The Problem of Citizens: E-Democracy for Actually Existing Democracy

December 07, 2016 by Daniel Kreiss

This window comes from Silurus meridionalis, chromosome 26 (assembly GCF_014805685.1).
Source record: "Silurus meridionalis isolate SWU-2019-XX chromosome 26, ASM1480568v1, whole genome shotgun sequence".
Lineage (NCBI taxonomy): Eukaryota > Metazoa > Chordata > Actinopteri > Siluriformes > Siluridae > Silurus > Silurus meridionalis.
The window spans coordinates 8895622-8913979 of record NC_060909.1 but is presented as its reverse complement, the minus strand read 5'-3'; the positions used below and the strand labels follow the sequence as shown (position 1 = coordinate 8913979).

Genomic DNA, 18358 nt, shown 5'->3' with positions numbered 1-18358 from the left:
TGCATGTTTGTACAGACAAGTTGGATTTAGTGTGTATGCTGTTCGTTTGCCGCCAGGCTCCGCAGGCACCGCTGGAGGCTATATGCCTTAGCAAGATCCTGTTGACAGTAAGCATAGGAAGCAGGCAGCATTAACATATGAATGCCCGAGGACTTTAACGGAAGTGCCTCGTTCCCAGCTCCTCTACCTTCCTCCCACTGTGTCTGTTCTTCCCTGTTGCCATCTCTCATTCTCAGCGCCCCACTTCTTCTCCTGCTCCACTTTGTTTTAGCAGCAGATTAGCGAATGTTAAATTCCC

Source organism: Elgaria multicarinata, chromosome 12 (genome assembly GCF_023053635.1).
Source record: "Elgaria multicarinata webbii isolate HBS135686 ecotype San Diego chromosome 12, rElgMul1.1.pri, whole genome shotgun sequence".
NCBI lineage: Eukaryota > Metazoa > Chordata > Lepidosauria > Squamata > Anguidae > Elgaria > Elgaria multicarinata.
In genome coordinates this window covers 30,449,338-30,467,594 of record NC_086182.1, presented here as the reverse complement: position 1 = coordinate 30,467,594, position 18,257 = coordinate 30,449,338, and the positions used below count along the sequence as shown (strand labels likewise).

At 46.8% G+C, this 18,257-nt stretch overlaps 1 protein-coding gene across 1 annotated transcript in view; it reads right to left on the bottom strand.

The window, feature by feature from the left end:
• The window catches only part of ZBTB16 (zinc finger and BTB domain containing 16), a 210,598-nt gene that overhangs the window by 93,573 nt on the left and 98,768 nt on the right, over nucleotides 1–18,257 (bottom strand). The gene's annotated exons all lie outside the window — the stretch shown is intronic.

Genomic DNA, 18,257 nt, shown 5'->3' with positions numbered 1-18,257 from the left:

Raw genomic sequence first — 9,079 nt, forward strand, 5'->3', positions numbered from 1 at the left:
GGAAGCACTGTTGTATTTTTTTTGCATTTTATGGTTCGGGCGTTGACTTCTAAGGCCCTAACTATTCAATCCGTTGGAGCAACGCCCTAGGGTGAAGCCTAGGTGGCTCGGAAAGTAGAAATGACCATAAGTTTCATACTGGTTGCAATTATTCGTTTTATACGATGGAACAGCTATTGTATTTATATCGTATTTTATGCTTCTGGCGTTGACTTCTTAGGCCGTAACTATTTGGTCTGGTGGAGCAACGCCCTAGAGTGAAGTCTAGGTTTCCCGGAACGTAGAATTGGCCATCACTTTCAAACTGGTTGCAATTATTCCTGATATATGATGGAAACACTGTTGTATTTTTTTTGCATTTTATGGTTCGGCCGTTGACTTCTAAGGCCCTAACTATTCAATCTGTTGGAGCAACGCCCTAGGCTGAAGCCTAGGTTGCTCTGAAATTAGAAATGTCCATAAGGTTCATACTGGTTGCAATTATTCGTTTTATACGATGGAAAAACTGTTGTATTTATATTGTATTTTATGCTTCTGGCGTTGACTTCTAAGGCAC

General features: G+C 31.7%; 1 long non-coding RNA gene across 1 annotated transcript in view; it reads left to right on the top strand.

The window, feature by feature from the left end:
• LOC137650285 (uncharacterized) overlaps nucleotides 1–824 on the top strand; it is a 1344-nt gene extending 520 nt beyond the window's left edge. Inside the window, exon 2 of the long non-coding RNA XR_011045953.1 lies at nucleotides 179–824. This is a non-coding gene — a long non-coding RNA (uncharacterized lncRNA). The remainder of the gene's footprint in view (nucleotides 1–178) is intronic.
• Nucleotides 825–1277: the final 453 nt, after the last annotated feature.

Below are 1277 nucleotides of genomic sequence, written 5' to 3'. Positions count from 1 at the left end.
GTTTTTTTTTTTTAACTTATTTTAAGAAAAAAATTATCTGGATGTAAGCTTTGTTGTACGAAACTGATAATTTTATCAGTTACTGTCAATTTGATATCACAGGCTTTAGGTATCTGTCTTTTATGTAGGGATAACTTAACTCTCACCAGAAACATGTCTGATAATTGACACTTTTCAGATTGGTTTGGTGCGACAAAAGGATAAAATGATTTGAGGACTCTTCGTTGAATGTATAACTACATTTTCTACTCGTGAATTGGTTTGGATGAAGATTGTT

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This article argues that many contemporary e-democracy projects, particularly in the United States, have at their heart a model of atomistic, independent, rational, and general-interest citizens. As such, these projects, variously grouped under the labels of e-governance, online deliberation, open government, and civic technology, often assume a broad shared consensus about collective definitions of “public problems” that both does not exist and sidesteps debates over what these problems are and what potential solutions can and should be. Drawing on recent theories of political parties, social identity, and cultural cognition, this article argues that e-democracy efforts need to account for the fact that the citizens practitioners appeal to see themselves by default as members of social groups, and that this has implications for politics and what Jasanoff calls “civic epistemology.” Presenting the case of attempting to change Republican opinions about climate change, I argue that e-democracy initiatives should seek to foster collaboration and deliberation within, not between, parties and among partisans. To do so, e-democratic reformers need to explicitly structure the collaborative and deliberative environment so there is a range of intra-party opinions and beliefs as part of the consultative and policy-making process.